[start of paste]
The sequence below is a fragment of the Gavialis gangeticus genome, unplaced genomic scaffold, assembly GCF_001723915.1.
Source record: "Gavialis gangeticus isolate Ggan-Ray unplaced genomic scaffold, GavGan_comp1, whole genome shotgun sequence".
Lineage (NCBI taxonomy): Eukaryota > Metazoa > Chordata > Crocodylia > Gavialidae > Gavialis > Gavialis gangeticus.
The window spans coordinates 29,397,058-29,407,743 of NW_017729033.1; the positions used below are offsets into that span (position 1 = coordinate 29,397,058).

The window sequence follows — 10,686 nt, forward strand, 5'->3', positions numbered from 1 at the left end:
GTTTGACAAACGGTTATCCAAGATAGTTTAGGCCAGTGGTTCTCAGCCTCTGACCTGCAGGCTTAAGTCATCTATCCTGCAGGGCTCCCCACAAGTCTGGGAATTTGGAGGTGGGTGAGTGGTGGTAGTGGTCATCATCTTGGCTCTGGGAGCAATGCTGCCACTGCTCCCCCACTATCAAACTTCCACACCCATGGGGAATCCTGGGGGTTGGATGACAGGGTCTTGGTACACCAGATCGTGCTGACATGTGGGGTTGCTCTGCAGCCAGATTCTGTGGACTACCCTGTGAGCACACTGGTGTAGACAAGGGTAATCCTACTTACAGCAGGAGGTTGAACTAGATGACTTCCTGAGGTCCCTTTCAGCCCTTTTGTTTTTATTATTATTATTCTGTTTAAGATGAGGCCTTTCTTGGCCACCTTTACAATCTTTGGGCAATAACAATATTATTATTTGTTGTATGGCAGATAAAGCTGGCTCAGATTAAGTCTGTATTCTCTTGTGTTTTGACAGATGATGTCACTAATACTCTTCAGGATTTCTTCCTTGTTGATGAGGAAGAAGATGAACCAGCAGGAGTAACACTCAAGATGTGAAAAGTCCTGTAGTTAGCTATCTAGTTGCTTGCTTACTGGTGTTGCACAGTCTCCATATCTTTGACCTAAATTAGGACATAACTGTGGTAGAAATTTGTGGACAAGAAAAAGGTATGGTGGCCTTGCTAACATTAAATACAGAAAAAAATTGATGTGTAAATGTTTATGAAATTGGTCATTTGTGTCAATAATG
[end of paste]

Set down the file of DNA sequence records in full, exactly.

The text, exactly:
The sequence below is a fragment of the Gavialis gangeticus genome, unplaced genomic scaffold, assembly GCF_001723915.1.
Source record: "Gavialis gangeticus isolate Ggan-Ray unplaced genomic scaffold, GavGan_comp1, whole genome shotgun sequence".
Lineage (NCBI taxonomy): Eukaryota > Metazoa > Chordata > Crocodylia > Gavialidae > Gavialis > Gavialis gangeticus.
The window spans coordinates 29,397,058-29,407,743 of NW_017729033.1; the positions used below are offsets into that span (position 1 = coordinate 29,397,058).

The window sequence follows — 10,686 nt, forward strand, 5'->3', positions numbered from 1 at the left end:
GTTTGACAAACGGTTATCCAAGATAGTTTAGGCCAGTGGTTCTCAGCCTCTGACCTGCAGGCTTAAGTCATCTATCCTGCAGGGCTCCCCACAAGTCTGGGAATTTGGAGGTGGGTGAGTGGTGGTAGTGGTCATCATCTTGGCTCTGGGAGCAATGCTGCCACTGCTCCCCCACTATCAAACTTCCACACCCATGGGGAATCCTGGGGGTTGGATGACAGGGTCTTGGTACACCAGATCGTGCTGACATGTGGGGTTGCTCTGCAGCCAGATTCTGTGGACTACCCTGTGAGCACACTGGTGTAGACAAGGGTAATCCTACTTACAGCAGGAGGTTGAACTAGATGACTTCCTGAGGTCCCTTTCAGCCCTTTTGTTTTTATTATTATTATTCTGTTTAAGATGAGGCCTTTCTTGGCCACCTTTACAATCTTTGGGCAATAACAATATTATTATTTGTTGTATGGCAGATAAAGCTGGCTCAGATTAAGTCTGTATTCTCTTGTGTTTTGACAGATGATGTCACTAATACTCTTCAGGATTTCTTCCTTGTTGATGAGGAAGAAGATGAACCAGCAGGAGTAACACTCAAGATGTGAAAAGTCCTGTAGTTAGCTATCTAGTTGCTTGCTTACTGGTGTTGCACAGTCTCCATATCTTTGACCTAAATTAGGACATAACTGTGGTAGAAATTTGTGGACAAGAAAAAGGTATGGTGGCCTTGCTAACATTAAATACAGAAAAAAATTGATGTGTAAATGTTTATGAAATTGGTCATTTGTGTCAATAATG